The legal battle-royal over who invented CRISPR will move into a new and likely protracted phase after the U.S. Patent and Trademark Office (USPTO) this week said it will launch an “interference” proceeding aimed at resolving the impasse.

At issue is a pending patent application listing as inventors Jennifer Doudna, Ph.D., of the University of California, Berkeley, and Emmanuelle Charpentier, Ph.D., of the Helmholtz Centre for Infection Research. The inventors are challenging the awarding of 12 patents related to the technology that list as inventor Feng Zhang, Ph.D., of the Broad Institute of MIT and Harvard.  Some of the 12 list additional colleagues as inventors.

Administrative Patent Judge Deborah Katz declared the interference on Monday, referring the dispute to the three-member Board of Patent Appeals and Interferences. The board is scheduled to hold a telephone conference call among the parties on March 9.

In the interference, which will be managed by Judge Katz, the board will gather and weigh evidence with the goal of establishing dates of invention. Patent rights will be conferred based on who was first to invent, since the applications in question were filed before the Leahy-Smith America Invents Act took effect, shifting the U.S. to a “first-to-file” patent system.

USPTO named the University of California (UC) as the senior party, and the Broad Institute as junior party. The designations will require the Broad to show that Dr. Zhang and colleagues were first to invent CRISPR, notwithstanding the agency awarding the technology’s first patent (No. 8,697,359) to the institute in April 2014 for “systems, methods, and compositions for altering expression of target gene sequences and related gene products.”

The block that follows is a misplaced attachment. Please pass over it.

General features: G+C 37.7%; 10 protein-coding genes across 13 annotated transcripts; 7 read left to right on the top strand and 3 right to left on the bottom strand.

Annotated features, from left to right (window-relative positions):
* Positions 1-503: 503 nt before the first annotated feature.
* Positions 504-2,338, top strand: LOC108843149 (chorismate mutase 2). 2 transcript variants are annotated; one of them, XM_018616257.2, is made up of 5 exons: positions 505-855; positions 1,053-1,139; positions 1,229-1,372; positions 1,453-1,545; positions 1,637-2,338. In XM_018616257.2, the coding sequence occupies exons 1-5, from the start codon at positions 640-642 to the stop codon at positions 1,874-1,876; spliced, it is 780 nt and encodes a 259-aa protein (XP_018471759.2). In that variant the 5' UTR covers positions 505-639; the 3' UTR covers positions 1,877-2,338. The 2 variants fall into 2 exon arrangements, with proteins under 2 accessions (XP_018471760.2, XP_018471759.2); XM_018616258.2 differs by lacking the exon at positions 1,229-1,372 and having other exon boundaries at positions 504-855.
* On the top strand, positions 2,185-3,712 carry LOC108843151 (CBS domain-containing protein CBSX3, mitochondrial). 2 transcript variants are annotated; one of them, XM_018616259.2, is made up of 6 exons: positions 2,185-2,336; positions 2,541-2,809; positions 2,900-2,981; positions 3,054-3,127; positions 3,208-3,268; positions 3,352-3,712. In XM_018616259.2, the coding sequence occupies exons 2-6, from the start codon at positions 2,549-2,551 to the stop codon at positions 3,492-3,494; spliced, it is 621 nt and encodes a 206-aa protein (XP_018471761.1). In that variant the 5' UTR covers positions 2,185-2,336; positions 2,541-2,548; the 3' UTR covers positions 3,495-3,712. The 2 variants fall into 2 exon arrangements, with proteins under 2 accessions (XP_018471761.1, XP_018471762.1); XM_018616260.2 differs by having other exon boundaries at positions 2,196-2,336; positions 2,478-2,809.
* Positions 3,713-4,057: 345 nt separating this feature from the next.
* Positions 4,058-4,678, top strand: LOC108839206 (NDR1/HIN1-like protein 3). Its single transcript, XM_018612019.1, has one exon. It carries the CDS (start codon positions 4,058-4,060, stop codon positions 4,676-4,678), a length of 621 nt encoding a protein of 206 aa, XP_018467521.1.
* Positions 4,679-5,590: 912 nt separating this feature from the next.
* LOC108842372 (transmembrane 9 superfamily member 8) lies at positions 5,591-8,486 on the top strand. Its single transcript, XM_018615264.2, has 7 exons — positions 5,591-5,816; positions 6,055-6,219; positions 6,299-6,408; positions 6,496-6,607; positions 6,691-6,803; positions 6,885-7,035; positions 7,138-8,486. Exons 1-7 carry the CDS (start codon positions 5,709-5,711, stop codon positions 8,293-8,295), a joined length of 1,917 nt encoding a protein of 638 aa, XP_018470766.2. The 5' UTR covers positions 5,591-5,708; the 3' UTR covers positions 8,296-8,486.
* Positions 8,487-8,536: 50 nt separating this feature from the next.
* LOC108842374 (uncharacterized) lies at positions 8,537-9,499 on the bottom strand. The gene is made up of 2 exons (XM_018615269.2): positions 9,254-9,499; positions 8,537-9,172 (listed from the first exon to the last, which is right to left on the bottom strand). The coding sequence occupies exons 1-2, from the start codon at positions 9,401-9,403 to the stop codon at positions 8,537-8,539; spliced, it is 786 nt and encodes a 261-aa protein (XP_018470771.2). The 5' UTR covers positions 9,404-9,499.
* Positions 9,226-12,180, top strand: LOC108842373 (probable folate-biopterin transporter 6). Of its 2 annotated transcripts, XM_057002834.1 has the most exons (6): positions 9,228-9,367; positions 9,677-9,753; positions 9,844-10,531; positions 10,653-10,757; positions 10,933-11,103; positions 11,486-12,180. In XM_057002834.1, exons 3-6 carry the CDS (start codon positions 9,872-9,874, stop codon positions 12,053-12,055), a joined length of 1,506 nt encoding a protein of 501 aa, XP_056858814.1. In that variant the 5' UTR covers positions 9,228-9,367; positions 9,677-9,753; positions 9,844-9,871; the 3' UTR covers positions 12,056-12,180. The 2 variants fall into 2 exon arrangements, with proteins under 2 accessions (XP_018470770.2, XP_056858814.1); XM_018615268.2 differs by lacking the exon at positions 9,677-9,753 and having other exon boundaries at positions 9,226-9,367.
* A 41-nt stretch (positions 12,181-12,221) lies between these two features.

“A lot of this is going to come down to not just the filing date, it’s what in the documents on the filing date,” Lisa Haile, J.D., Ph.D., a partner at the law firm DLA Piper, told GEN. “I don’t think this is going to be finally decided for a couple of years.”

It remains to be seen whether the dispute will slow down the rush by investors and startups formed to commercialize CRISPR technology. One such startup is Editas Medicine (co-founded by Drs. Zhang and Doudna, who is no longer part of the company), which raised $120 million in August and $43 million in 2013.

Another startup, Intellia Therapeutics (where Dr. Doudna is a founding member and scientific advisor), raised $70 million in September, attracted Novartis as a collaboration partner (with undisclosed equity holding) in January 2015, and won $15 million in 2014. Yet another company, Caribou Biosciences (where Dr. Doudna is a co-founder and investor), raised $11 million in April followed by an undisclosed equity investment by DuPont in October.

Anecdotally, Dr. Haile said the dispute has made one client more comfortable about CRISPR: “They know that there’s not going to be any decision for the next two or three years, so they’re proceeding because it’s not clear who to take a license from.

“If there’s uncertainty over who owns it and who to get a license from, what do you do? You keep working away,” Dr. Haile said. “I think the technology may even move faster.”

In the end, the parties could end the interference by agreeing to settle the dispute, as happened in 2011 with RNA interference (RNAi) technology. As senior partner, UC is responsible for initiating settlement discussions between the parties.

“This is such an important technology for the industry I just almost think that for the sake of the industry, settlement between the parties would make sense,” Dr. Haile added.

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